Quote Originally Posted by Michael R 1974 View Post
Are you reading the first or second version?

Concerning exposure and film speed theory, can you outline some of the issues? Do you have trouble with how he frames the various historical methods and their underlying principles/assumptions? Fractional gradient? Or is it his method for an in-camera test for "effective EI"? Etc.?
Michael,

I have the second edition. So far, Iíve only been able to review some of Chapter 6: Film and the Making of a Negative, and scan through the rest. Havenít read this book in more years than Iíd like to admit. Still hate the formatting with the dense type, but now Iím even more impressed with the sheer volume of testing and detail.

In order to help keep this from getting too long, Iíll touch on a few points I found interesting. The section on page 137 Geometric Variation in Illumination of the Film in the Camera nicely covers an important topic rarely touched on. He notes that the average light loss at an optical angle of 15 degrees off axis averages around 20% (12 degrees is the value the exposure meter standard utilizes for calculating K and q). Depending on the focal length and f/stop, the fall off can be easily Ĺ stop with over one stop not uncommon.

While Henry doesnít touch on it, the first thing that came to my mind was how this information would effect in camera testing with a contacted step tablet. The portion of the step tablet / film where the degree of accuracy is most critical falls towards the outer edge of the image circle where the greatest proportion of light loss occurs.

His summary of the history of film speed determination was good up to the fractional gradient part and most importantly the relationship between the fractional gradient and the current method. I believe he need to flesh out more about the concept of film speed and the reason why the fractional gradient was chosen. Even though Henry references the Nelson and Simmonís paper that introduced the Delta-X Criterion, which the current ISO speed method is based, he gives the impression that using a fixed density of 0.10 alone has a valid correlation to the fractional gradient method. I donít know if he just muddled this part or meant to imply the fractional gradient method and itís principles were abandoned for the fixed density method, but thatís what Iím left with.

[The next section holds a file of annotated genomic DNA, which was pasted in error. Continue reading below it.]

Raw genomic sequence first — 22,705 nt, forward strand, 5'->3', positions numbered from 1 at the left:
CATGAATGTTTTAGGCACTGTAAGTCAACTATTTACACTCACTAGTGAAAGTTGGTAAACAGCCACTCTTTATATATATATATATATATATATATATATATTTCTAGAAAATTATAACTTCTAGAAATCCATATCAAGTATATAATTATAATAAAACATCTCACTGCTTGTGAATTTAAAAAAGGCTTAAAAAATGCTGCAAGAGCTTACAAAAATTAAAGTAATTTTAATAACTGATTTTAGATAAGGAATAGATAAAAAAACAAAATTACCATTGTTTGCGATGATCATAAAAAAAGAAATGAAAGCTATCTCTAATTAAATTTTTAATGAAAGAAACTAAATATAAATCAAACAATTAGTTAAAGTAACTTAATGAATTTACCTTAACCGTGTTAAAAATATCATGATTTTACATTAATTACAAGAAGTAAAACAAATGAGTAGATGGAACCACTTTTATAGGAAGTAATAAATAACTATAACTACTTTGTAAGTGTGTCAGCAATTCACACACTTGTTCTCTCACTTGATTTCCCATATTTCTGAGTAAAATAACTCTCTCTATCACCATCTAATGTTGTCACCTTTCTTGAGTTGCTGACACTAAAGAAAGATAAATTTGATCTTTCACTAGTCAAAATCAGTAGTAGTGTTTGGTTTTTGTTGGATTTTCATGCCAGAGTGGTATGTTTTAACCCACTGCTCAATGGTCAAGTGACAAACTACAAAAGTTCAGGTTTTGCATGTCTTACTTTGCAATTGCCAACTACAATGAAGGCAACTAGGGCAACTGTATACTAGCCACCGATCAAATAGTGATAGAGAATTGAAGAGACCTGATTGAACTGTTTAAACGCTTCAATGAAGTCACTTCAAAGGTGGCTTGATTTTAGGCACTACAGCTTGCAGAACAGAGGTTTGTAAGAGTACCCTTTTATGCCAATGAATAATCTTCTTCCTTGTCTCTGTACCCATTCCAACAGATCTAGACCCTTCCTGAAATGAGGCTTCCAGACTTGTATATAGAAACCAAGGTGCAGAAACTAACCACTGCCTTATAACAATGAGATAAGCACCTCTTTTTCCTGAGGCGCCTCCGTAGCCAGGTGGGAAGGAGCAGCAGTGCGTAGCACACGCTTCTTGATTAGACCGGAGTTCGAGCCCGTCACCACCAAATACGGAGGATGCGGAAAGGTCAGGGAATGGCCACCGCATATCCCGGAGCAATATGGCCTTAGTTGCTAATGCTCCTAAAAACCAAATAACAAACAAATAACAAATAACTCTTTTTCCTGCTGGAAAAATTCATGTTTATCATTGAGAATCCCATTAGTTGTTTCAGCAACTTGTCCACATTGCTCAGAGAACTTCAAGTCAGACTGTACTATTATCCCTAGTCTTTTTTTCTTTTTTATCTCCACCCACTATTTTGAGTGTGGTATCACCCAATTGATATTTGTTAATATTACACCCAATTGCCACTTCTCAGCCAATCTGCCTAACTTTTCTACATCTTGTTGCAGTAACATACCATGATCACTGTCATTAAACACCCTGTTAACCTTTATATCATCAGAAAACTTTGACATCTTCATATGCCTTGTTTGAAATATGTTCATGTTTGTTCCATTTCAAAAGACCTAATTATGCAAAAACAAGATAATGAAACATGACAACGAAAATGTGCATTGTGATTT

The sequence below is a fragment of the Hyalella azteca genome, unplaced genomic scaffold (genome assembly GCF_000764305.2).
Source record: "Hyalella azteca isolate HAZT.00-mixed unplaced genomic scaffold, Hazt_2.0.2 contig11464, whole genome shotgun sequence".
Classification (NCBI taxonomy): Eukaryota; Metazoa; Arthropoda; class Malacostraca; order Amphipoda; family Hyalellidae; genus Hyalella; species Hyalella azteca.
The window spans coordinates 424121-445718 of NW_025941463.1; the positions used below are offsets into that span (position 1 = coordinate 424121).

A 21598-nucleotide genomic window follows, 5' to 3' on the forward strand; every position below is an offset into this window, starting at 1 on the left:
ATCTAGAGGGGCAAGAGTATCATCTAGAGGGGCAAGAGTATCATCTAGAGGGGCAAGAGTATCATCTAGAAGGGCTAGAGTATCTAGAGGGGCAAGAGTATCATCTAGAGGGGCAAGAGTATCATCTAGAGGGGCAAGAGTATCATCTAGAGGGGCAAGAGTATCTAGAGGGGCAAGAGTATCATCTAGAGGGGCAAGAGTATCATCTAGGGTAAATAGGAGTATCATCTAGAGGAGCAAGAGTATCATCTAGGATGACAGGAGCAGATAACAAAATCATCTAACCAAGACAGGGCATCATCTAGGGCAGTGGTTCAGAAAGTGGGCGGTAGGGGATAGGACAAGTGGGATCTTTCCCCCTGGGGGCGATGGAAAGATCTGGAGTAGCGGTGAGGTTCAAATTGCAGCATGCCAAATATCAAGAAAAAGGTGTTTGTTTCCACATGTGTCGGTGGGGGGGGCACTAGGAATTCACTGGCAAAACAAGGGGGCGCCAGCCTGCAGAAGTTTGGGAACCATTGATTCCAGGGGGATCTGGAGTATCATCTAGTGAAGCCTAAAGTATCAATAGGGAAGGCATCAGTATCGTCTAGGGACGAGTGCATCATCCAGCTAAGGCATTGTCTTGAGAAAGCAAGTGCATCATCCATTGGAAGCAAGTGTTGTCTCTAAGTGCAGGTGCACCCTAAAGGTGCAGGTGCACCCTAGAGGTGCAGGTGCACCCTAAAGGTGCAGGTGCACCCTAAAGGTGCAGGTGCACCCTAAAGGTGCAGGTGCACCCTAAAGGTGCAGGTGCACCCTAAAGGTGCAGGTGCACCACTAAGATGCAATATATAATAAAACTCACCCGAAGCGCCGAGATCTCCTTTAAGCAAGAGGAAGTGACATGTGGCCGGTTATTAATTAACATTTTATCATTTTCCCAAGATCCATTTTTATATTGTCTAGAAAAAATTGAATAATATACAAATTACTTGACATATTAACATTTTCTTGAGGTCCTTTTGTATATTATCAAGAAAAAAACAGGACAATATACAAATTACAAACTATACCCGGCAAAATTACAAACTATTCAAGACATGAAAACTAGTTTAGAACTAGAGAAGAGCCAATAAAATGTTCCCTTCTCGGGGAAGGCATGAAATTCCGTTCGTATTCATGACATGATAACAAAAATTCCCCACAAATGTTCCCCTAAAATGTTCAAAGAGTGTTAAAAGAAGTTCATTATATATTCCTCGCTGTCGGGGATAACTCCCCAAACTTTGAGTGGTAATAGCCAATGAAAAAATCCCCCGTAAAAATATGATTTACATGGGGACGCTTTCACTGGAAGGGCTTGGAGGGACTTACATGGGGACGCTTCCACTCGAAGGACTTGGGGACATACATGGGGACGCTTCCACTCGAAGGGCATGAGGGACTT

One page 142, Henry wonders why in the 1979 speed standard there was a statement in the forward, not considered the official part of the standard, that read, ďFor any specific developer, the sensitometric speed rating method of this standard includes a 1/3 camera stop underexposure safety factor.Ē He was rather puzzled at this and stated that ď1/3 stop overexposure was built in,Ē and why wasnít it in the standard?

I think heís making more of this than is necessary. Between the fractional gradient standard and the 1960 ASA standard, the safety factor was reduce from around 2.35 to 1.2, as explained in Nelsonís Safety Factors in Camera Exposure, which is one of the two papers where the 1960 ASA speed standard was derived. Henry does talk about the 1.2 (1/3 stop) safety factor on the previous page. I believe the reason it was listed in the forward is because the safety factor is based on the statistically average scene luminance range which isnít a constant so the point where the shadow falls cannot be consistent and therefore neither can the safety factor, so such a statement couldnít appear in the body of the standard.

These might seem like minor examples (and they are), but they help evaluate his knowledge of theory (and mine). I havenít gone through the entire book yet, but there are a number of things I really donít agree with and yes one of them is his preference for in camera testing, incorrect concept of metered exposure point, using the fixed density method to determine film speeds outside the ISO parameters, and more. Which we can go into in more detail later.